Biochar is charcoal created from plant matter.
It’s a great option as a sustainable nutrient-stabilizing practice, but can cause problems when used out of context in hydroponics or aquaponics.
Here's why: biochar retains nitrogen.
Biochar retains nitrogen
Biochar possesses many beneficial traits which can contribute a lot to sustainable, earth-healthy practices.
Unfortunately, the same thing that makes biochar a benefit to various agricultural and environmental methods is a death sentence for hydroponic and aquaponic systems.
That trait is nitrogen retention.
In ecosystems that experience rapid or “flash” movement of nutrients (like parts of the Amazon, which is where the use of biochar originated), biochar can be mixed with soil to capture some of those nutrients as they move through the soil.
In that form, the nutrients - namely, nitrogen - are released and available to plants in the long term.
What people don’t understand is that it works in tropical soils because it’s mixed with fat, with waste from the camp, with garbage, and it manages to hold on because it’s got high cation exchange capacity.
Biochar holds on to those nutrient well and it keeps them from from dissolving in solution and washing away.
Almost none of that nutrition is in the soil because it just washes away. In this scenario, organic matter does a great job of tying up nutrients and making them available."
Why biochar + hydroponics = a bad idea
Use biochar in hydroponics, on the other hand, nutrients are tied up unecessarily.
Dr. Nate explains:
“Many people take it and dump it into their systems that they've been working on by adding compost or fertilizing. Then they dump biochar in, and it crashes their nitrogen, because the microbes start to break down that carbon and to do that they consume nitrogen. They consume nitrogen to break down the carbon, and it’s not carbon that’s going to the plants.”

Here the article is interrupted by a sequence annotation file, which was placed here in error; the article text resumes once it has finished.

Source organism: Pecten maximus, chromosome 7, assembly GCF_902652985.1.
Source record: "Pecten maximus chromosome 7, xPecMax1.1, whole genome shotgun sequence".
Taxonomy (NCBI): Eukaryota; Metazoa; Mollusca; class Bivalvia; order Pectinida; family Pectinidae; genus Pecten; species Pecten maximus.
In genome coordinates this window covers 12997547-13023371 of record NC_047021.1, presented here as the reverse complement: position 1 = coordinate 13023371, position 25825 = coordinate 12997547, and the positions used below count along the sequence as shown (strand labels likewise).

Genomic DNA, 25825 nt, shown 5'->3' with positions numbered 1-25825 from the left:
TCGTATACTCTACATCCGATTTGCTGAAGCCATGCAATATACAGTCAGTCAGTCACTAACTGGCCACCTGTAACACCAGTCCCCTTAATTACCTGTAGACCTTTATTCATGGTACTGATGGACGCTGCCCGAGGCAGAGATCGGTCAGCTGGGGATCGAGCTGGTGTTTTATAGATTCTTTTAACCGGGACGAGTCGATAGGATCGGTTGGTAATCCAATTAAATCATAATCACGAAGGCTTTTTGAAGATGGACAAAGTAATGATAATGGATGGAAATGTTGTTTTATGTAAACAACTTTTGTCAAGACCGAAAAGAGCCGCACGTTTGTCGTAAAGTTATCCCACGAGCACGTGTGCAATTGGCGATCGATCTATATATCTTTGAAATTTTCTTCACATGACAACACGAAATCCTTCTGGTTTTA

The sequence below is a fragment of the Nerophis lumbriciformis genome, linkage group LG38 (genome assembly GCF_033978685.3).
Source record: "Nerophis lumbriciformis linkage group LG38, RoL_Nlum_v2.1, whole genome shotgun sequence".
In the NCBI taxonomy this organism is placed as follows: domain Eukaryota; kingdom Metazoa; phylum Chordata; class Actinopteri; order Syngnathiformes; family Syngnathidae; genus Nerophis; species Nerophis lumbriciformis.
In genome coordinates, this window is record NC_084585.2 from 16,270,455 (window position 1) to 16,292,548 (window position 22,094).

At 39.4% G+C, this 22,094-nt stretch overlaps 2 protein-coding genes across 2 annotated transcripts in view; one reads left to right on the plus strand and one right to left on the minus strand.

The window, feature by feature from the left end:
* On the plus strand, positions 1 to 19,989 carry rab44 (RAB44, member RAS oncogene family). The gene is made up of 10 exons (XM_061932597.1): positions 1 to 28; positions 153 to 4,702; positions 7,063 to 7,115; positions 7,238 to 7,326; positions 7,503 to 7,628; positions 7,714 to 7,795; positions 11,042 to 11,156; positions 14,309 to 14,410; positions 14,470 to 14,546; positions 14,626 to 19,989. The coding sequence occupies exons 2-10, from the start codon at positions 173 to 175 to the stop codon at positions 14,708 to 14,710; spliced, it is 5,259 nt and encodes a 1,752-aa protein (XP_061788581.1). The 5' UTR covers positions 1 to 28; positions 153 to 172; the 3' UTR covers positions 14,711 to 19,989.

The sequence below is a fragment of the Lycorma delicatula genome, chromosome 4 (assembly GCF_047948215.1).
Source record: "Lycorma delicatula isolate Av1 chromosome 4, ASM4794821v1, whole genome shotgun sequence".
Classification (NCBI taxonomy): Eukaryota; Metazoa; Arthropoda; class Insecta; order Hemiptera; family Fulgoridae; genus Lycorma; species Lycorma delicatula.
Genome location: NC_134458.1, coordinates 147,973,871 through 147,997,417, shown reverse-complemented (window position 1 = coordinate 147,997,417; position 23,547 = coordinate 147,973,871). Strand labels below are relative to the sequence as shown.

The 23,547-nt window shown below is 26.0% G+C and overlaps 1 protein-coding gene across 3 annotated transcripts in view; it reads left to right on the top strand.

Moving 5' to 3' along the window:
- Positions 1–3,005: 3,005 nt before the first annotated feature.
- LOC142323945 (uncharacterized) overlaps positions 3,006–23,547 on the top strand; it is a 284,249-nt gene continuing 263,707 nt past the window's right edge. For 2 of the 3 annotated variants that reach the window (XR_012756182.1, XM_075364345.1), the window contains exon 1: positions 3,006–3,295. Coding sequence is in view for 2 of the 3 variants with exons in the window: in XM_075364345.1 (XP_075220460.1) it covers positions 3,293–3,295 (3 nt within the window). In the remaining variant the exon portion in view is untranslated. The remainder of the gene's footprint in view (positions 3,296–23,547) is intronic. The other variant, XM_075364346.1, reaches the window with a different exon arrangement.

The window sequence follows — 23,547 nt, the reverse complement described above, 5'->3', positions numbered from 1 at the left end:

A few weeks ago we got a call from a befuddled aquaponicist, with a good stocking density and a cycled system but no nitrates showing on test measurements.
After learning more about the system we discovered that in addition to her ZipGrow towers, she had a media bed filled with biochar as recommended by a friend. As her fish produced ammonia, her microbes converted it to nitrates, and the copious volume of biochar sucked up her nitrates rapidly.
Her plants, unfortunately, were now deficient in a primary nutrient, and they grew stunted slowly.
The good news is that hydroponicists and aquaponicists don't have a need for biochar.
Most hydroponic systems, and all aquaponic systems, are recirculated. (If your system is not recirculated, it should be.) Your nutrients have only one place to go: to your plants. You don’t need to worry about tying them up in organic matter for long-term use.
People usually use biochar on a bad recommendation or with the logic that if it works in one place then it will work in another.
This “one size fits all” mentality is pretty common in alternative agriculture. In fact, when I asked Dr. Nate a few weeks ago about the worst aquaponics advice he had ever heard, he replied, “People are always recommending you add biochar. That’s terrible advice.”
Replace biochar with an inert media
So if you are using biochar in your system, it’s time to take it out.
You’ll be delighted with the change in your nitrification.
If you have to replace biochar with another type of media, use an inert media such as Matrix Media.